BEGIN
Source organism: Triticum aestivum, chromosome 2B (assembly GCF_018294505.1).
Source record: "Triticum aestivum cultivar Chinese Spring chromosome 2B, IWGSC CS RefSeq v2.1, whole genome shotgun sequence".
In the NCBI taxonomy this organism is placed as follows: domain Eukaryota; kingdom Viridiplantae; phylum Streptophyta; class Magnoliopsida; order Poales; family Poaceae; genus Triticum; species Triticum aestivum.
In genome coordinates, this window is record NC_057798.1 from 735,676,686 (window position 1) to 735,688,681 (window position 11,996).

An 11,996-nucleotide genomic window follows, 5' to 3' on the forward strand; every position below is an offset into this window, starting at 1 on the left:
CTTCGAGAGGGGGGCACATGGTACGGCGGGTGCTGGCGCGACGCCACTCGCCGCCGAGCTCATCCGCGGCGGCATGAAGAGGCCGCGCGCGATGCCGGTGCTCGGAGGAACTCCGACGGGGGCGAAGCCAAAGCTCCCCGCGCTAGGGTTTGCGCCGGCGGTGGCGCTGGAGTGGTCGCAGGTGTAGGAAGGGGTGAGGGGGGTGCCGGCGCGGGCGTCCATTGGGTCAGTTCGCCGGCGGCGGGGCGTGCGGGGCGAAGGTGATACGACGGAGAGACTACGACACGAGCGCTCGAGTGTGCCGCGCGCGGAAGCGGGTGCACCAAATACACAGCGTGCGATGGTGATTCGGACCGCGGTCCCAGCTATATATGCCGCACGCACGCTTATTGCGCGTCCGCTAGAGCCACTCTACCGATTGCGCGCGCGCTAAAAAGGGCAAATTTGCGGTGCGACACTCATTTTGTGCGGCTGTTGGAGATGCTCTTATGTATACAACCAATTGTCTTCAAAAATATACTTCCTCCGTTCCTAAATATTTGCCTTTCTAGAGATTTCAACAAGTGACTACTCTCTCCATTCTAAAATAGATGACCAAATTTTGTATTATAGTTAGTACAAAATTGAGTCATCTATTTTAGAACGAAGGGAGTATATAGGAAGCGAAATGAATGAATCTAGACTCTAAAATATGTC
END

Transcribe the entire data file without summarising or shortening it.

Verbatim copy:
Source organism: Triticum aestivum, chromosome 2B (assembly GCF_018294505.1).
Source record: "Triticum aestivum cultivar Chinese Spring chromosome 2B, IWGSC CS RefSeq v2.1, whole genome shotgun sequence".
In the NCBI taxonomy this organism is placed as follows: domain Eukaryota; kingdom Viridiplantae; phylum Streptophyta; class Magnoliopsida; order Poales; family Poaceae; genus Triticum; species Triticum aestivum.
In genome coordinates, this window is record NC_057798.1 from 735,676,686 (window position 1) to 735,688,681 (window position 11,996).

An 11,996-nucleotide genomic window follows, 5' to 3' on the forward strand; every position below is an offset into this window, starting at 1 on the left:
CTTCGAGAGGGGGGCACATGGTACGGCGGGTGCTGGCGCGACGCCACTCGCCGCCGAGCTCATCCGCGGCGGCATGAAGAGGCCGCGCGCGATGCCGGTGCTCGGAGGAACTCCGACGGGGGCGAAGCCAAAGCTCCCCGCGCTAGGGTTTGCGCCGGCGGTGGCGCTGGAGTGGTCGCAGGTGTAGGAAGGGGTGAGGGGGGTGCCGGCGCGGGCGTCCATTGGGTCAGTTCGCCGGCGGCGGGGCGTGCGGGGCGAAGGTGATACGACGGAGAGACTACGACACGAGCGCTCGAGTGTGCCGCGCGCGGAAGCGGGTGCACCAAATACACAGCGTGCGATGGTGATTCGGACCGCGGTCCCAGCTATATATGCCGCACGCACGCTTATTGCGCGTCCGCTAGAGCCACTCTACCGATTGCGCGCGCGCTAAAAAGGGCAAATTTGCGGTGCGACACTCATTTTGTGCGGCTGTTGGAGATGCTCTTATGTATACAACCAATTGTCTTCAAAAATATACTTCCTCCGTTCCTAAATATTTGCCTTTCTAGAGATTTCAACAAGTGACTACTCTCTCCATTCTAAAATAGATGACCAAATTTTGTATTATAGTTAGTACAAAATTGAGTCATCTATTTTAGAACGAAGGGAGTATATAGGAAGCGAAATGAATGAATCTAGACTCTAAAATATGTC